We have been enjoying our successes with purging on our path to minimalism. In each room we tackled, we have come out with much less stuff, and a feeling of freedom and happiness. Then we got to our home office. I’m going to tell you right now, I am very disappointed with our purge in this area of the house.
The area of friction is our built in shelving. Before we started I envisioned us clearing these shelves of almost everything. I wanted them to be clean, clear, and beautiful. That didn’t exactly happen as planned.
Starting Strong with the Book Collection
We started the office purge with excitement and enthusiasm. I went through my books and removed a big stack. As I was going through books, I found some that I decided to keep. We had a dictionary, a bible, a couple of books on writing and grammar, and a couple of books I haven’t read yet. I had hoped to get rid of all my books in here, but I just wasn’t able to do that.
I did finally part with some of my old favorites that I had been hanging onto in case I wanted to reread them. The only book I have reread has been The Little Prince, and that was only in the past week as I didn’t have any other good fiction handy.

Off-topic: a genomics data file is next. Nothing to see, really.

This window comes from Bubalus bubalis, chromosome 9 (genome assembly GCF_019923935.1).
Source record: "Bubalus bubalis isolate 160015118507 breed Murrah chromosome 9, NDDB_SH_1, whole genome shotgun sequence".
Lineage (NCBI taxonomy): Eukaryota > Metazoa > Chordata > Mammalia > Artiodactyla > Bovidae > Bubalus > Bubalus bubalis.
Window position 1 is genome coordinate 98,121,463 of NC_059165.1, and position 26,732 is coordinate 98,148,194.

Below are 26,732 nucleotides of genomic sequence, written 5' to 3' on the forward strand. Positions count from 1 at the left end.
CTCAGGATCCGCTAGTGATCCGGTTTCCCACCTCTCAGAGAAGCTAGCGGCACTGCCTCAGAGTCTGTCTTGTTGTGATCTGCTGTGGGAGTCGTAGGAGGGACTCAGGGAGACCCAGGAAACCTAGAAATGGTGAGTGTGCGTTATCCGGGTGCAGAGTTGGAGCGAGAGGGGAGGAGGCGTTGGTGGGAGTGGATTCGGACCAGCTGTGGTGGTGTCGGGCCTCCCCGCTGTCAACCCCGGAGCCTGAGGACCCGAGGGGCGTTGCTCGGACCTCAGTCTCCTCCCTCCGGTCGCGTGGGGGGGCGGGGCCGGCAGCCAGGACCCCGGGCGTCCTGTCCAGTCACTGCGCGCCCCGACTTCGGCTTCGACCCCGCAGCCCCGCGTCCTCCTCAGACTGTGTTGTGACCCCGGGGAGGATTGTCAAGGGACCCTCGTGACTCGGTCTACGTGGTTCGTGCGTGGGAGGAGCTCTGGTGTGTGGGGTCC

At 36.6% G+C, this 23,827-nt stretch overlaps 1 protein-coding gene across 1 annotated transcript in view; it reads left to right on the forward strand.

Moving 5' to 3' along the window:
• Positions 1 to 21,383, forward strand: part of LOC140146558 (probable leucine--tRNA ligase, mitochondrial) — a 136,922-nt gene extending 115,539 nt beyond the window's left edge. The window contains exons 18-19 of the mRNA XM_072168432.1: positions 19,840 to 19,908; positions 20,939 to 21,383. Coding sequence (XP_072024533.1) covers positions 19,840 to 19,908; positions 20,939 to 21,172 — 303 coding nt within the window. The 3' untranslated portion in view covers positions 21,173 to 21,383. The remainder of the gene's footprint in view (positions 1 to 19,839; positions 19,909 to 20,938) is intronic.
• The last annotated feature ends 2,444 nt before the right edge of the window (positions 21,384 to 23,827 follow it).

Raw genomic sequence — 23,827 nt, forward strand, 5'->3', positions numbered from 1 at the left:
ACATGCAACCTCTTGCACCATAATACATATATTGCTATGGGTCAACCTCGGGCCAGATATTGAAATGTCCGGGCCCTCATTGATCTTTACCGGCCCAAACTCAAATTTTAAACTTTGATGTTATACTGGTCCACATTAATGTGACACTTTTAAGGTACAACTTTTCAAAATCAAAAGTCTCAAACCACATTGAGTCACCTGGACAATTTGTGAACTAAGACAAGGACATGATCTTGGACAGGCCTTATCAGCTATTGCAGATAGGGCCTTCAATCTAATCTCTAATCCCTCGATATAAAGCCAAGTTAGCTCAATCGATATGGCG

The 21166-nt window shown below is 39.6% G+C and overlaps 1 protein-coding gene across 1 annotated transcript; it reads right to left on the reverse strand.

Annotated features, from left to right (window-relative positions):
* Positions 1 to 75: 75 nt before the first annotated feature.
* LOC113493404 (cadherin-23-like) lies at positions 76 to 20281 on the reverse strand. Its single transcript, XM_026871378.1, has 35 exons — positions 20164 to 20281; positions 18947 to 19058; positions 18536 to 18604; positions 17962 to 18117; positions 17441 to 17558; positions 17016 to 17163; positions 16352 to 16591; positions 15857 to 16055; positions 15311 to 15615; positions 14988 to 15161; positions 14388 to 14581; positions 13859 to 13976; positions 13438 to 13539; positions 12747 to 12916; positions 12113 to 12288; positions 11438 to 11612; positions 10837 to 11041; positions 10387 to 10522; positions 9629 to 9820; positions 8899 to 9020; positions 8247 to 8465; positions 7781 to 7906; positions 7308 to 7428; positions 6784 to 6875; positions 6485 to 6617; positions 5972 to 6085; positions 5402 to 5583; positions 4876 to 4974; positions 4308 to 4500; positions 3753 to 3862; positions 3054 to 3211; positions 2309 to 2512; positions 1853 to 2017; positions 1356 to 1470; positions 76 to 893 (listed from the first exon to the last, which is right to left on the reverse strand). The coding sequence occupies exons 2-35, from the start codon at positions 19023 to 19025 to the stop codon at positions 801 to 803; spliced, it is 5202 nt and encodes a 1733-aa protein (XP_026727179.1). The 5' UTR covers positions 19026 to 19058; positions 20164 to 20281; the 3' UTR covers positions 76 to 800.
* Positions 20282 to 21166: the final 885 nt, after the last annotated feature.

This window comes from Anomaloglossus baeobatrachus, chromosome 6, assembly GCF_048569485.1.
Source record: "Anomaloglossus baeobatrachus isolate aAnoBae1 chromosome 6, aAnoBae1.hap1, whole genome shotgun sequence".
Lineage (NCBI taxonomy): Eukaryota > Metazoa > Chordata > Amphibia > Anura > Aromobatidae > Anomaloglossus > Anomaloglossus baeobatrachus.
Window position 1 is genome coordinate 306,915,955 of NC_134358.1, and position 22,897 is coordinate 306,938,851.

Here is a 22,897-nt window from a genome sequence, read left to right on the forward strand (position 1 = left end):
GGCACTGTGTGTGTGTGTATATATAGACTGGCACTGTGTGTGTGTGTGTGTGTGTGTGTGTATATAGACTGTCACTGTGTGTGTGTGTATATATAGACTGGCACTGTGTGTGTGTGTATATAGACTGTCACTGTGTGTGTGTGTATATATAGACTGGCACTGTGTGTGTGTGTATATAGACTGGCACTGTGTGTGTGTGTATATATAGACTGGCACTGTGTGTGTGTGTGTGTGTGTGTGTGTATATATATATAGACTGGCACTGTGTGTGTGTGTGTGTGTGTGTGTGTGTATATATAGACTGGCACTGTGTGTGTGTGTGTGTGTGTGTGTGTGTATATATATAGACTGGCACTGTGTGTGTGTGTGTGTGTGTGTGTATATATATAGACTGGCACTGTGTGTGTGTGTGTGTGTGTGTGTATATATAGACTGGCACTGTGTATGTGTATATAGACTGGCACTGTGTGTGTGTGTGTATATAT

I should note that I had already purged a majority of my book collection. I used to keep every good book I read. After reading a book, I would have such good memories that I felt it hard to part with it. After hanging onto these books for years, and with shelf space disappearing under the mass, I decided to think about the situation objectively.
Books as Trophies
What I came to realize is that I was keeping these books as trophies. The books were prizes of my conquests. I had been on many adventures in the pages of those books, and the book became the trophy by which I could recall those adventures. Looking over my collection I also realized very quickly that I never reread a book. There are so many great books out there that I don’t like to waste my time repeating something when there are new adventures to be had. The realization that these books were trophies that would never be reread allowed me to break my hold on these shelves full of books.
After this realization I took my stack of books to the used bookstore, got cash for what they would take, and donated the rest to Goodwill. All that remained was a small stack of my absolute favorites, some reference books, and some unread books. On purge day, I had to go through those books. I even had a signed copy of a book, but I realized that the importance of that was just getting it signed. I have no use for a book once I’ve read it, even if it is signed by the author.
Now even after all that, I still have a small stack of books.
Speaking of trophies, I had a few and have decided to part with them. I really don’t need a physical reminder of greatness; I already know I’m great. 😉
The Momentum Continues with Stationary and School Papers